Written, produced, and directed by first time director Joe Begos, "Almost Human" has an extremely short 76 minute duration so it wastes little time jumping right into the midst of something otherworldly. On October 13, 1987 in the town of Patten, Maine, a shaken Seth Hampton (Graham Skipper) tries to warn his best friend Mark Fisher (Josh Ethier) of a blue light that sucked their friend Rob into the sky as a piercing screech left him helpless. But Mark ignores Seth's warning and is sucked into the very same blue light. Two years pass and Seth isn't sleeping. He has visions of Mark returning to Patten and is plagued with nosebleeds. Meanwhile Mark's wife Jen (Vanessa Leigh) is engaged to a new man and has moved on. But the lights begin to flicker and go out just like when Mark disappeared and a series of gruesome murders leave a trail leading straight to Patten. Has Mark returned from supposed death and if so where has he been the past two years?
"Almost Human" is shorter than "Cloverfield" and has around an 8-minute end credit sequence solely to be long enough to be entered into the festival circuit. This may make it seem like the sci-fi horror film is rushed along, but its fast pace is actually fairly comfortable and it fits the film very well. The film draws influences from some of the most respectable cult classics. The opening credits and the film mostly taking place in the middle of the woods gives it a "Friday the 13th" atmosphere while the music seems like the forgotten score John Carpenter never released. As the film progresses, you're immediately reminded of "The Thing" and "Halloween" during the final act. The violent, murderous rampage also has some better than decent yet not quite great gore thanks to its practical makeup effects.
It's difficult to root for Seth though because he's so twitchy. While Jen seems to have forgotten everything that happened the night Mark disappeared, Seth just wants to wake her up to the nightmarish sights and sounds he does remember. He isn't heroic and he doesn't want to save anyone. He just wants his life to go back to normal after Jen told the media that he was behind everything and it ruined his life. In other words, Seth only cares about himself.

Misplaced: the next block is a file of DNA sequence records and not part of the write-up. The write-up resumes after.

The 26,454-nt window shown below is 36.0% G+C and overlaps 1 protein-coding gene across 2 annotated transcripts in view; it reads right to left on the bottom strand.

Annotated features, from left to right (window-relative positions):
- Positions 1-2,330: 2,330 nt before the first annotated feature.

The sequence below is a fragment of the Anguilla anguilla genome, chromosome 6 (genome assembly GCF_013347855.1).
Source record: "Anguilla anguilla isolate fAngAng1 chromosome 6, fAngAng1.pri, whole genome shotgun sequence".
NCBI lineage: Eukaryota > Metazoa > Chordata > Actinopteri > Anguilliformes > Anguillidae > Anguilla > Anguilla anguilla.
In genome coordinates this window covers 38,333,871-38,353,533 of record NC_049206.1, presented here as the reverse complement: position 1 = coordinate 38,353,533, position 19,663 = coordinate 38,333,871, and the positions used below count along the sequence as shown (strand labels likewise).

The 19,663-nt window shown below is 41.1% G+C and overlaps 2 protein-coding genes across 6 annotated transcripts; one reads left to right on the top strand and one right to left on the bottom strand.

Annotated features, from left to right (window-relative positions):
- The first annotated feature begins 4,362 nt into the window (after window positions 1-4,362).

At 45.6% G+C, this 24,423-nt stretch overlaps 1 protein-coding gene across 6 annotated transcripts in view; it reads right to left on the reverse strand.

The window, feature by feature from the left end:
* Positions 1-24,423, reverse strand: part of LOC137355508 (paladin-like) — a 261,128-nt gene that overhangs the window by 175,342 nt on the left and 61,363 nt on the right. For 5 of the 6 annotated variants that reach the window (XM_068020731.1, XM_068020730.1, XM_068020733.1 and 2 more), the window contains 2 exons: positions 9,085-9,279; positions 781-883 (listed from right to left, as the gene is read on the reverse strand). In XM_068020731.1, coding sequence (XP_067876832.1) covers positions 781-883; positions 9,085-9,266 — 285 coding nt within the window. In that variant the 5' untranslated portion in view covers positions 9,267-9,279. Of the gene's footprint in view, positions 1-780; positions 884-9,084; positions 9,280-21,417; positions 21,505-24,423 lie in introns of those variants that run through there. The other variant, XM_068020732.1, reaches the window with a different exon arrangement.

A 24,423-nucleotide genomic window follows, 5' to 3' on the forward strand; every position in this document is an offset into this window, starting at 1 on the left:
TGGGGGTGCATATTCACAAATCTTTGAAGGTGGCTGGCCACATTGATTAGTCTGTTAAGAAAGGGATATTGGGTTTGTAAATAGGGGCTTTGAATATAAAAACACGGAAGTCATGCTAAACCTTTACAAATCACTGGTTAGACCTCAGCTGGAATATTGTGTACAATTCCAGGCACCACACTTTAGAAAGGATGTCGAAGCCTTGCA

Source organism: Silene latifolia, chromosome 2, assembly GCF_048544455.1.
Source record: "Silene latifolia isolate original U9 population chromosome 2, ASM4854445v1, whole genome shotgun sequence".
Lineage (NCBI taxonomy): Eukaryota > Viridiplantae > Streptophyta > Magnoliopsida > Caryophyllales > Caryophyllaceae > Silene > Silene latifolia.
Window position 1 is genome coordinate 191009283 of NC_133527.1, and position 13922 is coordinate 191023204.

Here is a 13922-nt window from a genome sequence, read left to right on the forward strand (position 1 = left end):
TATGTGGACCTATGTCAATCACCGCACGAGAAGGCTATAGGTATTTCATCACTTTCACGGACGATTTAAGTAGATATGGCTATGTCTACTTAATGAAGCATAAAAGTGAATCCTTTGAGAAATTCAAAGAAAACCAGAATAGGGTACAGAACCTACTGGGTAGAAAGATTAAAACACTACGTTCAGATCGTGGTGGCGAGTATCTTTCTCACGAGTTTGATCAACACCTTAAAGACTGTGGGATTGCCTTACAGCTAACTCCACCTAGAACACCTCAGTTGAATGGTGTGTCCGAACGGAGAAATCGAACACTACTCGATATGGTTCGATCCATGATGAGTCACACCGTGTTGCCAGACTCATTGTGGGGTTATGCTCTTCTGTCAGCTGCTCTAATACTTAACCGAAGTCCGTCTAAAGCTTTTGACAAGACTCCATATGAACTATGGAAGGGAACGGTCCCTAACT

There's this entire sequence where Seth doesn't seem to understand anything anyone is telling him. He mutters the phrase, "What's that supposed to mean," several times in less than five minutes. Mark always seems to ask questions without giving anyone a chance to actually answer. He asks a man cutting firewood why he's living in his house before blasting him with a shotgun and thrusting a hatchet into the back of his skull before the poor guy can give an actual answer. Seth is trying to load a rifle while Jen is in trouble. He’s rushed and in a panic, but can’t seem to get any of the shells into the actual gun. So he just throws the entire supply on the floor. While the film has several positive influences, the other influences aren't so great. "Jason Goes to Hell" is passable since the acting in that sequel is some of the best in the "Friday the 13th" series, but "Almost Human" is a lot like "Dreamcatcher" at the end of the day and that's something no film should try to ride the coattails of.
"Almost Human" would be a decent first film for anyone, but its abrupt ending and familiarities hurt it more than anything else. Nothing is really explained by the end of the film and you're left wondering why aliens have a thing about turning our televisions on, making prank calls, turning the lights on and off, and possess impregnating elongated mouth funnels. While "Almost Human" pays homage to some truly great horror and sci-fi films of the past, it fails to really personify its own identity and it crumbles under the weight of paying too much homage without building its own foundation.